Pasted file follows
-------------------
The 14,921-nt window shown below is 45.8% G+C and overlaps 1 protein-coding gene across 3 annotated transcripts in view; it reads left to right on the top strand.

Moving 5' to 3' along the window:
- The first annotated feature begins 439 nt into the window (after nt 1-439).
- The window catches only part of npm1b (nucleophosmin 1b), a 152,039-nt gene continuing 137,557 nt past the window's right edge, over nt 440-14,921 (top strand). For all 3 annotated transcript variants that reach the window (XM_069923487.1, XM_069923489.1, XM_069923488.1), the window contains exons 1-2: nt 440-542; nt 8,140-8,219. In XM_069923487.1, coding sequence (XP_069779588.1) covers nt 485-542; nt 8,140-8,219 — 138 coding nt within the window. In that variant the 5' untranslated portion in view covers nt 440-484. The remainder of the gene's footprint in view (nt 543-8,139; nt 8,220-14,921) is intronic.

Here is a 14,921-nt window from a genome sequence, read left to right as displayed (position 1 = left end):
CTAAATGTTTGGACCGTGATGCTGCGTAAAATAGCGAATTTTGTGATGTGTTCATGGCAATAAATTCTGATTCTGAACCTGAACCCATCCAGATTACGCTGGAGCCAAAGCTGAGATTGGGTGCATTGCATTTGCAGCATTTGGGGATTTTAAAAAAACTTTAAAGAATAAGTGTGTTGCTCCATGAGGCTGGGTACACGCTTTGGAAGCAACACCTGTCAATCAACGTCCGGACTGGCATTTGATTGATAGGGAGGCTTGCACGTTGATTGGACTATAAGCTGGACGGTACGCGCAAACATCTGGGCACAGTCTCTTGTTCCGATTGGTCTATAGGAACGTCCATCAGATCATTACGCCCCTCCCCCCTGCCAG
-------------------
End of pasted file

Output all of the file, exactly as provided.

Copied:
The 14,921-nt window shown below is 45.8% G+C and overlaps 1 protein-coding gene across 3 annotated transcripts in view; it reads left to right on the top strand.

Moving 5' to 3' along the window:
- The first annotated feature begins 439 nt into the window (after nt 1-439).
- The window catches only part of npm1b (nucleophosmin 1b), a 152,039-nt gene continuing 137,557 nt past the window's right edge, over nt 440-14,921 (top strand). For all 3 annotated transcript variants that reach the window (XM_069923487.1, XM_069923489.1, XM_069923488.1), the window contains exons 1-2: nt 440-542; nt 8,140-8,219. In XM_069923487.1, coding sequence (XP_069779588.1) covers nt 485-542; nt 8,140-8,219 — 138 coding nt within the window. In that variant the 5' untranslated portion in view covers nt 440-484. The remainder of the gene's footprint in view (nt 543-8,139; nt 8,220-14,921) is intronic.

Here is a 14,921-nt window from a genome sequence, read left to right as displayed (position 1 = left end):
CTAAATGTTTGGACCGTGATGCTGCGTAAAATAGCGAATTTTGTGATGTGTTCATGGCAATAAATTCTGATTCTGAACCTGAACCCATCCAGATTACGCTGGAGCCAAAGCTGAGATTGGGTGCATTGCATTTGCAGCATTTGGGGATTTTAAAAAAACTTTAAAGAATAAGTGTGTTGCTCCATGAGGCTGGGTACACGCTTTGGAAGCAACACCTGTCAATCAACGTCCGGACTGGCATTTGATTGATAGGGAGGCTTGCACGTTGATTGGACTATAAGCTGGACGGTACGCGCAAACATCTGGGCACAGTCTCTTGTTCCGATTGGTCTATAGGAACGTCCATCAGATCATTACGCCCCTCCCCCCTGCCAG